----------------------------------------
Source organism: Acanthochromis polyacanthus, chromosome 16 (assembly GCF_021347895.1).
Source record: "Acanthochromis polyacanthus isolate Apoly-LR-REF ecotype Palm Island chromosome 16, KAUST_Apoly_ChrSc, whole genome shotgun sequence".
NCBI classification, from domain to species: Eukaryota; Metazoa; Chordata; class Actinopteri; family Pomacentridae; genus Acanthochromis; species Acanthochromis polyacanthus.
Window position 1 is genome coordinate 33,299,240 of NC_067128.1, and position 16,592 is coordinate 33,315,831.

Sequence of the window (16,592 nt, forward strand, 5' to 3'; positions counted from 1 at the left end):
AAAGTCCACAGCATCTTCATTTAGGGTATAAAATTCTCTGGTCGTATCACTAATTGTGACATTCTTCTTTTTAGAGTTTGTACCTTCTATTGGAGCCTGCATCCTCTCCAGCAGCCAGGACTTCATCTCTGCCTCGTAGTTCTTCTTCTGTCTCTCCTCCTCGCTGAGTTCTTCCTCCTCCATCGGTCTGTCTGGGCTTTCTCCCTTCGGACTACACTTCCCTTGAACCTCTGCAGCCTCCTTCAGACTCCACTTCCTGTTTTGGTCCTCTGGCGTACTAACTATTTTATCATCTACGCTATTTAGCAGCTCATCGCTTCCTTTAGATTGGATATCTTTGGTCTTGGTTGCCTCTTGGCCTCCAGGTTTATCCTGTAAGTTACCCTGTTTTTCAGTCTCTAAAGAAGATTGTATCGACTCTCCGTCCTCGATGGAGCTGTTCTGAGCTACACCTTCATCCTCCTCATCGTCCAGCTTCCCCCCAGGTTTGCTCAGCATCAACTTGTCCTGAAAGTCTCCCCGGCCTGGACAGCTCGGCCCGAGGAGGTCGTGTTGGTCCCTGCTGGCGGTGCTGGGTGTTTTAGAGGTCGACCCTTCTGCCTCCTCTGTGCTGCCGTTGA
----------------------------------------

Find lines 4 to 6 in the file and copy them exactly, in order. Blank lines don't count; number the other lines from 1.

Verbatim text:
Window position 1 is genome coordinate 33,299,240 of NC_067128.1, and position 16,592 is coordinate 33,315,831.

Sequence of the window (16,592 nt, forward strand, 5' to 3'; positions counted from 1 at the left end):
AAAGTCCACAGCATCTTCATTTAGGGTATAAAATTCTCTGGTCGTATCACTAATTGTGACATTCTTCTTTTTAGAGTTTGTACCTTCTATTGGAGCCTGCATCCTCTCCAGCAGCCAGGACTTCATCTCTGCCTCGTAGTTCTTCTTCTGTCTCTCCTCCTCGCTGAGTTCTTCCTCCTCCATCGGTCTGTCTGGGCTTTCTCCCTTCGGACTACACTTCCCTTGAACCTCTGCAGCCTCCTTCAGACTCCACTTCCTGTTTTGGTCCTCTGGCGTACTAACTATTTTATCATCTACGCTATTTAGCAGCTCATCGCTTCCTTTAGATTGGATATCTTTGGTCTTGGTTGCCTCTTGGCCTCCAGGTTTATCCTGTAAGTTACCCTGTTTTTCAGTCTCTAAAGAAGATTGTATCGACTCTCCGTCCTCGATGGAGCTGTTCTGAGCTACACCTTCATCCTCCTCATCGTCCAGCTTCCCCCCAGGTTTGCTCAGCATCAACTTGTCCTGAAAGTCTCCCCGGCCTGGACAGCTCGGCCCGAGGAGGTCGTGTTGGTCCCTGCTGGCGGTGCTGGGTGTTTTAGAGGTCGACCCTTCTGCCTCCTCTGTGCTGCCGTTGA